Connor Scholars putting social entrepreneurship skills to work across the globe
Connor Scholars putting social entrepreneurship skills to work across the globe
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As the world becomes more interconnected, skills necessary to conduct business on a global scale are in increasing demand. So, too, are individuals who possess experiences and perspectives from working in nontraditional business settings or for nontraditional organizations.
Fisher’s Global Projects Program: Nonprofit provides undergraduate students with access to opportunities to put their business skills to work helping social entrepreneurship organizations around the world.
Global Projects Program: Nonprofit
India: Raksha Vocational School
Based in Kochi, India, Global Projects Program (GPP) students worked with the Raksha Society’s Vocational Unit, which trains more than two dozen special needs young adults with social and vocational skills such as carpentry, tailoring, catering and paper bag manufacturing.
The GPP team worked with Raksha to explore restructuring and rebranding the organization as a business; improve Raksha’s marketing to promote its products and increase overall awareness; and improve the way the organization records and analyzes its sales data to maximize profit and impact.
“This experience was unlike any of my previous experiences and, as a result, I learned so many new lessons,” said Madeline Lake, a third-year student specializing in accounting. “The culture in India is so different from anywhere I have ever traveled, but being open to learning about differences in your own culture and the culture of the country you visit is so important.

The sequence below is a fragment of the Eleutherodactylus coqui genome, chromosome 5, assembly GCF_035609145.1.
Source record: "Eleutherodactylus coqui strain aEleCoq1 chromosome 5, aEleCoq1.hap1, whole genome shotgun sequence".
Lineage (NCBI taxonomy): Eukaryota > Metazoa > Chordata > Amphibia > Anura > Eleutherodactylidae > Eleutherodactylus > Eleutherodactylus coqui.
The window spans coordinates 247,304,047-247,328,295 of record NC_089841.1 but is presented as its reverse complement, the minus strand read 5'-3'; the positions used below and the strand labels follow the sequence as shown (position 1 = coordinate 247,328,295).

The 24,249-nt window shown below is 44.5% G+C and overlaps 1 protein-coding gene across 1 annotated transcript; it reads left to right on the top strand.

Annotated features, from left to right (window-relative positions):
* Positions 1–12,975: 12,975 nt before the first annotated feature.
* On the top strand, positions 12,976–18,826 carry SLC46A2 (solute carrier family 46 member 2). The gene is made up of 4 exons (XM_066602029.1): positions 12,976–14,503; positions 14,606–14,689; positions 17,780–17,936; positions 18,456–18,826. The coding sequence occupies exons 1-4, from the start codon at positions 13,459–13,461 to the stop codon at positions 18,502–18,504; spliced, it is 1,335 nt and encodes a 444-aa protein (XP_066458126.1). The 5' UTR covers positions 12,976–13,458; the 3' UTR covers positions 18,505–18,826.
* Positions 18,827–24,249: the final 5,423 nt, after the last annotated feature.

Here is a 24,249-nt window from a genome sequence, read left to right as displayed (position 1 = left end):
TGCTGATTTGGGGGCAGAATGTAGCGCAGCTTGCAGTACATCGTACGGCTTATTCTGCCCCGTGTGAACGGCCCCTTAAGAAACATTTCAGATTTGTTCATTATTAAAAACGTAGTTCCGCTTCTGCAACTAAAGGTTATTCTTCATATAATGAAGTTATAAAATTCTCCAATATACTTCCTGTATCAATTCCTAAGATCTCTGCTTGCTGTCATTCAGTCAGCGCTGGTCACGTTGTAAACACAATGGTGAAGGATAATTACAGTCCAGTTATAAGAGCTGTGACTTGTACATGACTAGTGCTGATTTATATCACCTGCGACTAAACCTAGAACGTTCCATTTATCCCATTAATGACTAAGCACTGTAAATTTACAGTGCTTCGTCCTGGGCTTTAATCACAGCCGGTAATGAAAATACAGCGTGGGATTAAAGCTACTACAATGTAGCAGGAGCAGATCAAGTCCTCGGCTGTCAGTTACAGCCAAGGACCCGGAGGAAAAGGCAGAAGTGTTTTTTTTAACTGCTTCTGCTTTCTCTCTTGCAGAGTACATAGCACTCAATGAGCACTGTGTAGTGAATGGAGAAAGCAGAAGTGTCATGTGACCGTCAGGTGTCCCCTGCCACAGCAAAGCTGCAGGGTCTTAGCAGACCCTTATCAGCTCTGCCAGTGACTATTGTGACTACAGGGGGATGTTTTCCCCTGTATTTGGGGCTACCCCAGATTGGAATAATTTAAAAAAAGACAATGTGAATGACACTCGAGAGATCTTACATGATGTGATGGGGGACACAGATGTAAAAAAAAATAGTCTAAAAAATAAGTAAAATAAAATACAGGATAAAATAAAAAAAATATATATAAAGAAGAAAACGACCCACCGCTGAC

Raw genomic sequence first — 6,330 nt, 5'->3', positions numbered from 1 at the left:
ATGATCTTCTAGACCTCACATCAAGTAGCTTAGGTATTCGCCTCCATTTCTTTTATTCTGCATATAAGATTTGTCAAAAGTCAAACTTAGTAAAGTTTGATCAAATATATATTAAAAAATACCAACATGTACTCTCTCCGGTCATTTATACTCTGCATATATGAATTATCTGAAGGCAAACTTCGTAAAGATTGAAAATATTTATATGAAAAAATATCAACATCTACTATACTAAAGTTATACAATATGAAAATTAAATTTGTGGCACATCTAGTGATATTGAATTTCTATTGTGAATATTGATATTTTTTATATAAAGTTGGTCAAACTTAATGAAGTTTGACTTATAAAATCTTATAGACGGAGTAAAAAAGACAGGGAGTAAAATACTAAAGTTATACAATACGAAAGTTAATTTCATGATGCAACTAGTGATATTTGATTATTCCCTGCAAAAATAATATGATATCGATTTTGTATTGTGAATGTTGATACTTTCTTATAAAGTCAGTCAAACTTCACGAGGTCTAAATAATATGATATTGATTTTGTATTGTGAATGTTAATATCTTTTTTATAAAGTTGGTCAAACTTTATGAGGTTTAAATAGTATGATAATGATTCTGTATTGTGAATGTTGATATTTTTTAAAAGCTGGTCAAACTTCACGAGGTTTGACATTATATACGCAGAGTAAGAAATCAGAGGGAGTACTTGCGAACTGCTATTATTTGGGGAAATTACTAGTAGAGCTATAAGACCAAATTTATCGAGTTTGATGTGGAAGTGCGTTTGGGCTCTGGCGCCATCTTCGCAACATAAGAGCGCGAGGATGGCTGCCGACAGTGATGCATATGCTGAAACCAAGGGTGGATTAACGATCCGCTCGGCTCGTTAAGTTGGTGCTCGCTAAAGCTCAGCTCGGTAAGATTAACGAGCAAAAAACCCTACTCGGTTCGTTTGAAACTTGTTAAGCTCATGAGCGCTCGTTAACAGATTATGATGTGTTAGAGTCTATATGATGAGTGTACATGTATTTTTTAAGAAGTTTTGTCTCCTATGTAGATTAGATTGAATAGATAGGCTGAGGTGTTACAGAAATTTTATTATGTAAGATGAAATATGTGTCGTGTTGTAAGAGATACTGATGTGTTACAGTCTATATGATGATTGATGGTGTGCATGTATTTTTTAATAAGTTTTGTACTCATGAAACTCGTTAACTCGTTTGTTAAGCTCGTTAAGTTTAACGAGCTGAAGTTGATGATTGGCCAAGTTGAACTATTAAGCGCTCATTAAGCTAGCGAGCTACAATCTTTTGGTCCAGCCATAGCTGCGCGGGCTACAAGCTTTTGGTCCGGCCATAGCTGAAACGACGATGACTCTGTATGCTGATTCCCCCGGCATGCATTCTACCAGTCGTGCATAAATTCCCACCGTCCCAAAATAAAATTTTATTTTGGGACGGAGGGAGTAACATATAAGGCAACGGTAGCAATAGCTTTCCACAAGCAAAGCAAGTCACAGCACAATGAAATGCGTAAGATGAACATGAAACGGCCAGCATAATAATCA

“Without an effort to understand another culture, there will be no teamwork, cohesion or collaboration. In the end, we were able to collaborate so well with Raksha and overcome our cultural differences because both parties were open to learning about and understanding the culture and norms of the other party. This made our work a success!”
Continuing the GPP’s longstanding engagement with the Aatmiya Women’s Economic Center in Patan, Nepal, a team of Fisher students worked with the organization to further its mission of empowering women through a focus on marketing, client relations and outreach.
Among the Fisher team’s accomplishments were:
- researching and connecting with potential business partners and creating professional correspondence materials for the center
- developing and formalizing relationships between Aatmiya and its customers, standardizing costs, and streamlining ordering processes
- creating a year’s worth of social media content, a new promo video, a GoFundMe page, and a new website
“This project was a great opportunity for me to step a little outside of my comfort zone and build a new skill set in the area of web design and online content,” Hill said. “During my two weeks in Nepal, I constructed a new page that highlights the women of the economic development center and the products that they make.”